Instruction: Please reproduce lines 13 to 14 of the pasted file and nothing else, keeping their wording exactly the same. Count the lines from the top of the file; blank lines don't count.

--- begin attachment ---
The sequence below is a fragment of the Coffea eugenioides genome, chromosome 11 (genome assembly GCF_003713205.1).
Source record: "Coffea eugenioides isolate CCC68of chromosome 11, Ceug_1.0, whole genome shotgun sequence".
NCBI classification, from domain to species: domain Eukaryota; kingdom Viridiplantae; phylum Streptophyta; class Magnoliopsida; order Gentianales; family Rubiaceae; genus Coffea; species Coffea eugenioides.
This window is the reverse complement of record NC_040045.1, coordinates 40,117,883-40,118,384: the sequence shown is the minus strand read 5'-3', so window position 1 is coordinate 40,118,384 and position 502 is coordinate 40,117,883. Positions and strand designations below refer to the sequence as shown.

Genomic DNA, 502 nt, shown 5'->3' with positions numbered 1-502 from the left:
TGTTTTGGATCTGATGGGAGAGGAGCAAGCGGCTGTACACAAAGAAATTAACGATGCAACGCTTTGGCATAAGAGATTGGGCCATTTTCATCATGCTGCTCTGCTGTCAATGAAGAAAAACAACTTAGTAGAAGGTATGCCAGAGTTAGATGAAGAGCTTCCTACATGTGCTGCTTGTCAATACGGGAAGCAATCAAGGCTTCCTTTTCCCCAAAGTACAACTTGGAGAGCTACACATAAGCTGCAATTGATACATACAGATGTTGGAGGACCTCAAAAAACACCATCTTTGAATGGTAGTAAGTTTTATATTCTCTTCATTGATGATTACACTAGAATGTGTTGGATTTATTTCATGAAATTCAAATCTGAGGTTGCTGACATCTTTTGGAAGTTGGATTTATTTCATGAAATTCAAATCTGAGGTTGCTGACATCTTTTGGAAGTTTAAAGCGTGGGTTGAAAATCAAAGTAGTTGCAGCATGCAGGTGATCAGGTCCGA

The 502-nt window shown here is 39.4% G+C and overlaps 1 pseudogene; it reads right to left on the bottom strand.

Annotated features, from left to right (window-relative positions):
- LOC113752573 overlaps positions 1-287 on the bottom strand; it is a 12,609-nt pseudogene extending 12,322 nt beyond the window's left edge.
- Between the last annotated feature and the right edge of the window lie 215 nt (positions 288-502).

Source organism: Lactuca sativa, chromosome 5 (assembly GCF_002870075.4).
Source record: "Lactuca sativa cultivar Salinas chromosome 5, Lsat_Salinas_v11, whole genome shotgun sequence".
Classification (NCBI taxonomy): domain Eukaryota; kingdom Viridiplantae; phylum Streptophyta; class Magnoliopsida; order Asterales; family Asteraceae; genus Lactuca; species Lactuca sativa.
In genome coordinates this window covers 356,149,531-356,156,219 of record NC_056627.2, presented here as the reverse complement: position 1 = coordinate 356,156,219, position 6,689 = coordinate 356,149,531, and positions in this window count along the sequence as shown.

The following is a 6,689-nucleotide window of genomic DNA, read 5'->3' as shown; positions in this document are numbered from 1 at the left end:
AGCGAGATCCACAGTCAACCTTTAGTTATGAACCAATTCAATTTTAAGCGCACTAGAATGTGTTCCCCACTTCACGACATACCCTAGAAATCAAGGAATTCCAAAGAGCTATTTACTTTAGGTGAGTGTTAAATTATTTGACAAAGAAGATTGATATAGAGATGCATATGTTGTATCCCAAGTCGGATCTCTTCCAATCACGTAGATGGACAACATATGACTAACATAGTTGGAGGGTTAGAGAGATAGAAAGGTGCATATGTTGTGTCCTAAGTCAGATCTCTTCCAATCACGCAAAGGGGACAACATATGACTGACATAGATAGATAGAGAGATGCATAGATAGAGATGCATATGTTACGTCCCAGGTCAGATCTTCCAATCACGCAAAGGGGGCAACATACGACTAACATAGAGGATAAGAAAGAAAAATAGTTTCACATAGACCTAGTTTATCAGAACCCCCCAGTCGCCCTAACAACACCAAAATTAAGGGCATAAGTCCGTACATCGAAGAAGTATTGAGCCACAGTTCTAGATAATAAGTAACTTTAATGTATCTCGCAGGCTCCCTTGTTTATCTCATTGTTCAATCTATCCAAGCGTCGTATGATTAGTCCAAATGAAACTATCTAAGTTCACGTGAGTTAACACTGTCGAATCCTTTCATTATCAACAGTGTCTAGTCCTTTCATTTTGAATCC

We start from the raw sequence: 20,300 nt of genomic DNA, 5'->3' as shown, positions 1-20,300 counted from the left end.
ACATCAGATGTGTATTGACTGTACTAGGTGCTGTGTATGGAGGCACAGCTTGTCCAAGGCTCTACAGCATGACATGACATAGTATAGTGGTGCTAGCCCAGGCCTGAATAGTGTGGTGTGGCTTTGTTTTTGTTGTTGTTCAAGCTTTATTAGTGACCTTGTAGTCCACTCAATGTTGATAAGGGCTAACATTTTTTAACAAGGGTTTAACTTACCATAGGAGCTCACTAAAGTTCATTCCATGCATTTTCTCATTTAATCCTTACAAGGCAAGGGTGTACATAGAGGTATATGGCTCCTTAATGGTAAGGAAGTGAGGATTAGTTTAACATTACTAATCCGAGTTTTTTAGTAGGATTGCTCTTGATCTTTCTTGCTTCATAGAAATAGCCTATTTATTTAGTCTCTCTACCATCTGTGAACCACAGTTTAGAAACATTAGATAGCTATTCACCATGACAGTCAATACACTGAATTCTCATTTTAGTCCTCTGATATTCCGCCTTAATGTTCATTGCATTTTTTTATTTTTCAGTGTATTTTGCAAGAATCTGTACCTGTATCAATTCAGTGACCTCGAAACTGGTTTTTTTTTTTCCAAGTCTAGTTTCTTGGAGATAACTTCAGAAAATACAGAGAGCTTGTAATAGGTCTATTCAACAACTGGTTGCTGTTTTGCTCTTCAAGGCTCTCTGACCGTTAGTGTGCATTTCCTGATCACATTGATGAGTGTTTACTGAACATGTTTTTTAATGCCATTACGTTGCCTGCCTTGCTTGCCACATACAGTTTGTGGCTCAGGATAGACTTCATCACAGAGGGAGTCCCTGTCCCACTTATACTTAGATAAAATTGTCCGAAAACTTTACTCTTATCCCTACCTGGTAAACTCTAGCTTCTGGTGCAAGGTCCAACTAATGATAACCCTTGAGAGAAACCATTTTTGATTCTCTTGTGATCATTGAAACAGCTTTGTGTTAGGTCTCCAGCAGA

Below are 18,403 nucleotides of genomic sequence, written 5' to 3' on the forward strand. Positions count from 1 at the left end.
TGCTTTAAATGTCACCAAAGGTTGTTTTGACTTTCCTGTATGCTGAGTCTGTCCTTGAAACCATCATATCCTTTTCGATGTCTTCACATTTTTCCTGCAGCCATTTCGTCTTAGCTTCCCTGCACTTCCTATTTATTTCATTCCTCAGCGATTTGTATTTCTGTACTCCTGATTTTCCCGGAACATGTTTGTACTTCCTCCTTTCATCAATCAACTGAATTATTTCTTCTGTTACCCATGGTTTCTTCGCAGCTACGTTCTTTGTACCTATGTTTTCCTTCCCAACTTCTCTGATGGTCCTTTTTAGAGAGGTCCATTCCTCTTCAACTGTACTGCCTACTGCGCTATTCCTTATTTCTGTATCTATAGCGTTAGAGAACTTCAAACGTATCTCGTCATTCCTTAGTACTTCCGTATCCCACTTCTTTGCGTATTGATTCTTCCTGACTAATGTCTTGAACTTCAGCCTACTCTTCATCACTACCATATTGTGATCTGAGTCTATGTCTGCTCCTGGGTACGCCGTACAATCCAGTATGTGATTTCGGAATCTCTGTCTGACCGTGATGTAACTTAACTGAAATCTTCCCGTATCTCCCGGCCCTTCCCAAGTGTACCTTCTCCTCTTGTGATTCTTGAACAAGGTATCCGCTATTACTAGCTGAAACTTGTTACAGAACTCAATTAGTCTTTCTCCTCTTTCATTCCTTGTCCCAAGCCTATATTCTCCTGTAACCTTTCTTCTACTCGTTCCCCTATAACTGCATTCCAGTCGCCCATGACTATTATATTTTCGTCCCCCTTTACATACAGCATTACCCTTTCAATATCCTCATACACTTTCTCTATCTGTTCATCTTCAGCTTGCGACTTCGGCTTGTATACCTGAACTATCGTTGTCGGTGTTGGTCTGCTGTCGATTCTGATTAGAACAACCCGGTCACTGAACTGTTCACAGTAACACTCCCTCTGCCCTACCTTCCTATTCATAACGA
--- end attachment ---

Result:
Classification (NCBI taxonomy): domain Eukaryota; kingdom Viridiplantae; phylum Streptophyta; class Magnoliopsida; order Asterales; family Asteraceae; genus Lactuca; species Lactuca sativa.
In genome coordinates this window covers 356,149,531-356,156,219 of record NC_056627.2, presented here as the reverse complement: position 1 = coordinate 356,156,219, position 6,689 = coordinate 356,149,531, and positions in this window count along the sequence as shown.